In Baghdad, dogs are killed with rotten raw meat laced with strychnine. On the outskirts of town, articularly around the city’s sprawling garbage dumps, the dogs are shot. By the time the cmapgin ends this month, perhaps 20,000 dogs will have been exterminated, said Shaker Fraiyeh of the ministry’s veterinary services company.

“Our work may be against animal rights, but there is a more important issue, public health,” said Dr. Fraiyeh, a veterinarian in his 30s.

Abdul-Karim Ismail, a veterinarian with the state-owned company dealing with the dogs, said building and maintaining animal shelters and introducing spay/neuter programs to control Baghdad’s dog population are considered too costly and complicated in a nation where people had so many more pressing needs.

Some stray dogs have been fortunate enough to find new homes outside Iraq. S.P.C.A. International, a Washington-based charity, began “Operation Baghdad Pups” in 2007 to help American soldiers adopt and take home stray dogs they befriended while serving in Iraq.

Dogs shoo birds at 20 U.S. airports

Here’s one way to reduce the number of birds at airports, and cut down on accidents like the forced Hudson River landing of US Airways jet last week.

Her name is Sky.

Sky (click the link above for the video) is a 1-year-old border collie about four months into her job shooing birds away from Southwest Florida International Airport.

“She’s not aggressive at all, but to the birds, she looks like a predator — a wolf or a coyote,” said James Hess, airport operations agent and Sky’s handler. Big birds or flocks of birds, in addition to getting sucked into jet engines, can disable wing tips, dent the fuselage and break windshields.

Southwest Florida International is among about 20 airports nationwide using dogs for some form of wildlife control, according to Rebecca Ryan, owner of Flyaway Farm and Kennels in North Carolina, which has supplied dogs to both military and commercial airfields.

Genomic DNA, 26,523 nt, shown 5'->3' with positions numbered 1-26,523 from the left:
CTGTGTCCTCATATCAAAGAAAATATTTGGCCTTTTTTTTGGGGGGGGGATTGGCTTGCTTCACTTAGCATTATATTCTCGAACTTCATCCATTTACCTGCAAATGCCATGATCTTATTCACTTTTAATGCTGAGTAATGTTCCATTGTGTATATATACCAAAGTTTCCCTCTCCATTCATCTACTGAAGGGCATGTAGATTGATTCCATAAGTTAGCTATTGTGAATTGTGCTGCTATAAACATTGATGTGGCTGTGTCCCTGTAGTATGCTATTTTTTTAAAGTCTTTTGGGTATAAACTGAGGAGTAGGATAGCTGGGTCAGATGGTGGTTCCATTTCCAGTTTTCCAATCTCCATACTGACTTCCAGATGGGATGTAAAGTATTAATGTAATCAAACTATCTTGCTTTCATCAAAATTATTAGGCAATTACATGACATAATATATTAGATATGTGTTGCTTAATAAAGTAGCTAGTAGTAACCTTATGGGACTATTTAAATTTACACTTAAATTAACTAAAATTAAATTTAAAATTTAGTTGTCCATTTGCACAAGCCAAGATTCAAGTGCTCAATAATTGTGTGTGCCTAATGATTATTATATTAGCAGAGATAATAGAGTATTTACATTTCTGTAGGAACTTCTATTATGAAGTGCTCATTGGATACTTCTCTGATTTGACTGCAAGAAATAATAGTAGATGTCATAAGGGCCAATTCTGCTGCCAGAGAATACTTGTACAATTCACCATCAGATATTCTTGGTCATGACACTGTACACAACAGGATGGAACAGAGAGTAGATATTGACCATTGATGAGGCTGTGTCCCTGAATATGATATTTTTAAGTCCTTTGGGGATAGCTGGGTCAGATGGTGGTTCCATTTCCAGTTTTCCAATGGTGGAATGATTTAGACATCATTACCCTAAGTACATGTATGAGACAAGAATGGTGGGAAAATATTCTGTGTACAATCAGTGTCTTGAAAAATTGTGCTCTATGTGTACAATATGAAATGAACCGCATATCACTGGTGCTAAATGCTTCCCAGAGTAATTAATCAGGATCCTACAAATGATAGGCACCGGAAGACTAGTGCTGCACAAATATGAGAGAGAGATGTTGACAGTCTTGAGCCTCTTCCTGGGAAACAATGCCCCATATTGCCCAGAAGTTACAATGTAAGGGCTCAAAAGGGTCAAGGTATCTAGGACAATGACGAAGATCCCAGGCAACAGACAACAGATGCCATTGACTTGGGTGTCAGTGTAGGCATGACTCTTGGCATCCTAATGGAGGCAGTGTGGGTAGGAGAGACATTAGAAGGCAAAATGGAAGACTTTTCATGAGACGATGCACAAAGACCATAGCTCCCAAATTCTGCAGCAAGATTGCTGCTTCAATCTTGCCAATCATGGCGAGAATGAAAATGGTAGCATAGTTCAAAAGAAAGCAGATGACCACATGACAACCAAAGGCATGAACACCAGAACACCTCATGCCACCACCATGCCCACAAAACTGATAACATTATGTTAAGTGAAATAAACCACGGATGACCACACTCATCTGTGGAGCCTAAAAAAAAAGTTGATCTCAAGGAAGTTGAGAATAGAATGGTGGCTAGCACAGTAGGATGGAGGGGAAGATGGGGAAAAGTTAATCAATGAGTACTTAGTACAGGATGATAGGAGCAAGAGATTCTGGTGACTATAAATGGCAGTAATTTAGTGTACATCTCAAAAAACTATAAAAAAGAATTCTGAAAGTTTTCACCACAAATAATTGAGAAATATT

Southwest Florida International was among the first U.S. commercial airports to employ a bird dog, beginning in 1999, according to airport director Bob Ball. Sky is the third generation of her breed to patrol the airport southeast of Fort Myers.

According to USA Today, Charleston (S.C.) International and Canada’s Vancouver International also use dogs for wildlife control.

Unleashed desires in the state of Maine

Residents of Ogunquit, Maine, voted this month to allow dog owners to let their pets off leash in public areas — as long as those residents can prove to animal control officials that said animals are under voice control.

The change in the dog law was the work of dog owner John Mixon (Go, John!), who gathered enough signatures on petitions to have a rewording in the town’s leash law — one that added the words “or under voice control” — put on the ballot. Voters passed it.

Then, a few days after the election, Mixon was nabbed and charged for having his dogs off their leashes.

Now, things have escalated to the point where Mixon has complained to the Maine Secretary of State that his civil rights have been violated, according to Seacoastonline.

It seems town officials are refusing to honor the change, and debating its wording, saying it — the change, not the leash law — is vague and unenforceable.

Mixon was issued a ticket by Ogunquit Police Department on Nov. 8 for walking his dogs without a leash, despite his claim that they were under voice control.

Town Manager Phil Clark said ensuring that a dog can always be under someone’s voice control is next to impossible. “There are no criteria of what to make the dog do,” he said. “The Animal Control Officer said there’s nothing he can take to certify that he can judge that. You just open yourself up to liability.”

(Photo: Lobster collar and leash from agathaandlouise.com)